Mar 28, 2008
683
0
0
45
Indiana
kids are at a serious disadvantage if they don't know this. I write things down for my kids at work, and then have to turn around and rewrite it for a 16 y-o who can't read cursive. To me, that is unacceptable. I was in school and we had to turn in something hand written, we were not allowed to print. I agree w/Kaytee as far as the computer age argument. Completely irrelevant. That'd be like saying well, we shouldn't teach them to print either, because they can just use the computer.

Printing takes longer - kids who can't do it are going to be at a disadvantage when it comes to anything there they need to write rapidly. I can think of several times in my journalism career where it was challenging enough to get everything thing down accurately b/c there is so much going on. i'd have been at a great disadvantage had I been trying to print (and keep in mind, recording devices aren't allowed everywhere)

Our society is also very cyclical. Computers are here to stay, but I predict that people will eventually return to doing things more by hand - especially personal things. Look at the way the tides have turned as far as food. More and more people are making a move to a more natural way of life in every way. People hold onto written letters that mean something to them. how many people do you see with printouts of email letters? Probably a few, but not as many. It just doesn't have the same meaning... not as personal.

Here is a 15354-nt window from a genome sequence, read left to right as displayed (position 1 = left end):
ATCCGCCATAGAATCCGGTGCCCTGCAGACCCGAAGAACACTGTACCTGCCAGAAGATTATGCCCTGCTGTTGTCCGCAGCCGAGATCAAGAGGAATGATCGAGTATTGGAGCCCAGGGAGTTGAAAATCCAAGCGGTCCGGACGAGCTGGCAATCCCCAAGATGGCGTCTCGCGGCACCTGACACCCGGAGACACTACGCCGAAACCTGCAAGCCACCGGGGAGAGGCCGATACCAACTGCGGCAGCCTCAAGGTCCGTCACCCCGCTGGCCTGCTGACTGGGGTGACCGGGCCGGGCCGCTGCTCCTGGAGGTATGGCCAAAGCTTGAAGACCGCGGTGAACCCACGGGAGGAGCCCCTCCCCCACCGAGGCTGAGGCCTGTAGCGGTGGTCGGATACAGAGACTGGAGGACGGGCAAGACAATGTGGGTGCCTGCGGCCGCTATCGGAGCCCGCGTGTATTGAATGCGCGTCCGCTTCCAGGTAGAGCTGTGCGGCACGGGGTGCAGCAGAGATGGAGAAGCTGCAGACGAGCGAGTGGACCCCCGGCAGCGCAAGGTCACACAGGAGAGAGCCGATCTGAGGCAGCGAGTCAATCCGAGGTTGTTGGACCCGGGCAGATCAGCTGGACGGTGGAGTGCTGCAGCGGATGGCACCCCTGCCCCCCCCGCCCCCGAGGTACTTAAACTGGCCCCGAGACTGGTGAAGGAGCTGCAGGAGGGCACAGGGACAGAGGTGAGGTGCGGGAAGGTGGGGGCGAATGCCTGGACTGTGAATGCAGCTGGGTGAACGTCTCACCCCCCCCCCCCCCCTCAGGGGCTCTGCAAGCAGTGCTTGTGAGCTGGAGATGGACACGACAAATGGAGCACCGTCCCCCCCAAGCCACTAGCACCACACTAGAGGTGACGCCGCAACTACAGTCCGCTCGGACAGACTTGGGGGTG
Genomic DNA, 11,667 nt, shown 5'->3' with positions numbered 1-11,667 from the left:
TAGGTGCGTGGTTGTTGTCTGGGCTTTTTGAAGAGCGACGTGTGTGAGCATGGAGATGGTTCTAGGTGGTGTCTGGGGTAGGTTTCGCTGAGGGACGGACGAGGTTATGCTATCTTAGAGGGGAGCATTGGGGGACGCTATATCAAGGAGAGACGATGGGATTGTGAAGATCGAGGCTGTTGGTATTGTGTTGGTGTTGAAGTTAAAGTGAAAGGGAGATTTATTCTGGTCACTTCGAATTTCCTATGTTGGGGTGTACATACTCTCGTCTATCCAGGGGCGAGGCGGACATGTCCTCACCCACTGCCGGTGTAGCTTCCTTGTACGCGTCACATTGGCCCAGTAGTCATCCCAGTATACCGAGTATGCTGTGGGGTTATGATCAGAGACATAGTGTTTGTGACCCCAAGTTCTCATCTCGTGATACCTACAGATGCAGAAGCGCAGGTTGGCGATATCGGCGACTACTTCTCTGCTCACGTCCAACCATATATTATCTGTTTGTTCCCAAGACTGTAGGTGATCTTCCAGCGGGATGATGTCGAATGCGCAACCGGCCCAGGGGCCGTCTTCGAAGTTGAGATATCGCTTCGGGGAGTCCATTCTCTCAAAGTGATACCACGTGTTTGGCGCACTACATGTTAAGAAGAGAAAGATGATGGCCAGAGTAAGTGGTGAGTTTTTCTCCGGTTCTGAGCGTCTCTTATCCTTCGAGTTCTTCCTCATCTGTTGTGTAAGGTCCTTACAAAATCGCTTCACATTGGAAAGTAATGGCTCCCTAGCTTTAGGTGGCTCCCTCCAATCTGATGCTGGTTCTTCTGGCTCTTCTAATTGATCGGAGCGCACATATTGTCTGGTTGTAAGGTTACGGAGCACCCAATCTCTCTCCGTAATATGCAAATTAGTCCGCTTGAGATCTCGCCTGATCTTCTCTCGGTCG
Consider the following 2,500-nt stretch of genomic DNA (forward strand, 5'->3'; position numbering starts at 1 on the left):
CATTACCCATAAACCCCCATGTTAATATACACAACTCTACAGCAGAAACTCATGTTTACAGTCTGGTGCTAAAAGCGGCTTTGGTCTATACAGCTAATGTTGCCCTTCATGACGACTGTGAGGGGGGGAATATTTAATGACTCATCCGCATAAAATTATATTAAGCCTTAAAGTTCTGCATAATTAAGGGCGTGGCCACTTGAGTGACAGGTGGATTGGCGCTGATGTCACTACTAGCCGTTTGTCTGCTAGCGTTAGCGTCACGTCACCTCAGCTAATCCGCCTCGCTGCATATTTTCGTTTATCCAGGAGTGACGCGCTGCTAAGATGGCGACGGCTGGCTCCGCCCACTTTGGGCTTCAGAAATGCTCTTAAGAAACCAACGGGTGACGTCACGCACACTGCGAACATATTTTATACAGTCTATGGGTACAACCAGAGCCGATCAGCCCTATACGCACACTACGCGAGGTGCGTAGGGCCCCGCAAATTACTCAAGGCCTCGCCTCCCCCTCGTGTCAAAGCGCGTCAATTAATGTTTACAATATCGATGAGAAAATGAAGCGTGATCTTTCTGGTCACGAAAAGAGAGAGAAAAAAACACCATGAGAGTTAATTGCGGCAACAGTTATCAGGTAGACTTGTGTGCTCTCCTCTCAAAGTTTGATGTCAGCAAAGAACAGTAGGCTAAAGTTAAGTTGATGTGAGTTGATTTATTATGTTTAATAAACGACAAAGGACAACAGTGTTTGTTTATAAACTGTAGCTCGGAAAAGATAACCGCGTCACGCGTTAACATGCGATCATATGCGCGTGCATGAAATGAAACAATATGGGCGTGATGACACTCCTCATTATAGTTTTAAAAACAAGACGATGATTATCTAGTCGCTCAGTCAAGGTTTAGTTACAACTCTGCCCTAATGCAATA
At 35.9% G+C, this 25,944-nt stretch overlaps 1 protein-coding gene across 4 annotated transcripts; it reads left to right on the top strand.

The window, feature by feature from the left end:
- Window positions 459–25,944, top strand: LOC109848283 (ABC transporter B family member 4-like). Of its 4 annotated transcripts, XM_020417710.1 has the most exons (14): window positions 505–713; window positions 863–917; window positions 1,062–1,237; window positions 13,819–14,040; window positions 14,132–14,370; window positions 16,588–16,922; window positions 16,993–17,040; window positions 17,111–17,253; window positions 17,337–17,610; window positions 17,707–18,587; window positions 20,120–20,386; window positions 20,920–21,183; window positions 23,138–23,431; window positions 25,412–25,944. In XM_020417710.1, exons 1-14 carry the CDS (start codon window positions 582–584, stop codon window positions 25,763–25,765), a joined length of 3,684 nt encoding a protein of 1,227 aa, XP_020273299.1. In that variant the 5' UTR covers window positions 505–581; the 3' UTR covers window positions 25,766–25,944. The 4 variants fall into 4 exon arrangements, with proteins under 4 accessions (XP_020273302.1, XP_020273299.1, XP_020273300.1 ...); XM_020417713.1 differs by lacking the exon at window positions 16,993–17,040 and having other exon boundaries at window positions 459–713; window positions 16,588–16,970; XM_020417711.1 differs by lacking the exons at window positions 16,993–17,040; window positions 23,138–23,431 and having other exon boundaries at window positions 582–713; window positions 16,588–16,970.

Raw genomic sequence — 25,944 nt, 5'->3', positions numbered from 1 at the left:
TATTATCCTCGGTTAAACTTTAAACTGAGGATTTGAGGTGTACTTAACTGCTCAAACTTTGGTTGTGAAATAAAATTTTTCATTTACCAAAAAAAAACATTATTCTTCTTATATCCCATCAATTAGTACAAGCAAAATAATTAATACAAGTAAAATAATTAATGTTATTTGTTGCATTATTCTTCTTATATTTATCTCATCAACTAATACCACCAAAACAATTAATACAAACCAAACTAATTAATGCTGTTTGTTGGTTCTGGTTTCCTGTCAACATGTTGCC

May 28, 2008
27
0
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etceterae said:
I still think that for some part of English in grade school, cursive should still be taught. In the school where I go to, we're required to analyze copies of historical documents, in which the majority are written in cursive. A few of my Regulars friends can't read it at all, which the snobbier IH/AP kids think is "dumb" of them. Either way, cursive can still come in extremely helpful, especially if the child is interested in history.

I think this is the best argument for learning cursive. It makes a lot of sense and is very true that a lot of documents studies are written in cursive. Even if later, they are typed, for history's sake, it's good to understand the original format.
 

budnkota

PF Fanatic
Mar 28, 2008
683
0
0
45
Indiana
I agree that they should learn - but don't think that for reading historical docs is a great argument for it. Seriously - how many people do you know who do that? if that were the sole reason, it'd be much easier for them just to learn it on their own to pursue their interest.
 

Dysing Around

Junior Member
Sep 17, 2008
2
0
0
Texas
Our school district has stopped actively teaching cursive writing. It is introduced but not reinforced or practiced. Having said that though I have two dyslexic children and they are taught cursive in their dyslexic classes because of the reversal issues.

I think it is a shame. I have friends who have beautiful cursive writing and I think I would miss that if they typed me a note instead of writing it. There is something to be said for beautiful words written elegantly. Same can be said for an amazing public speaker.

But, our techie world is taking over. Heck, I don't even know how to text yet! :)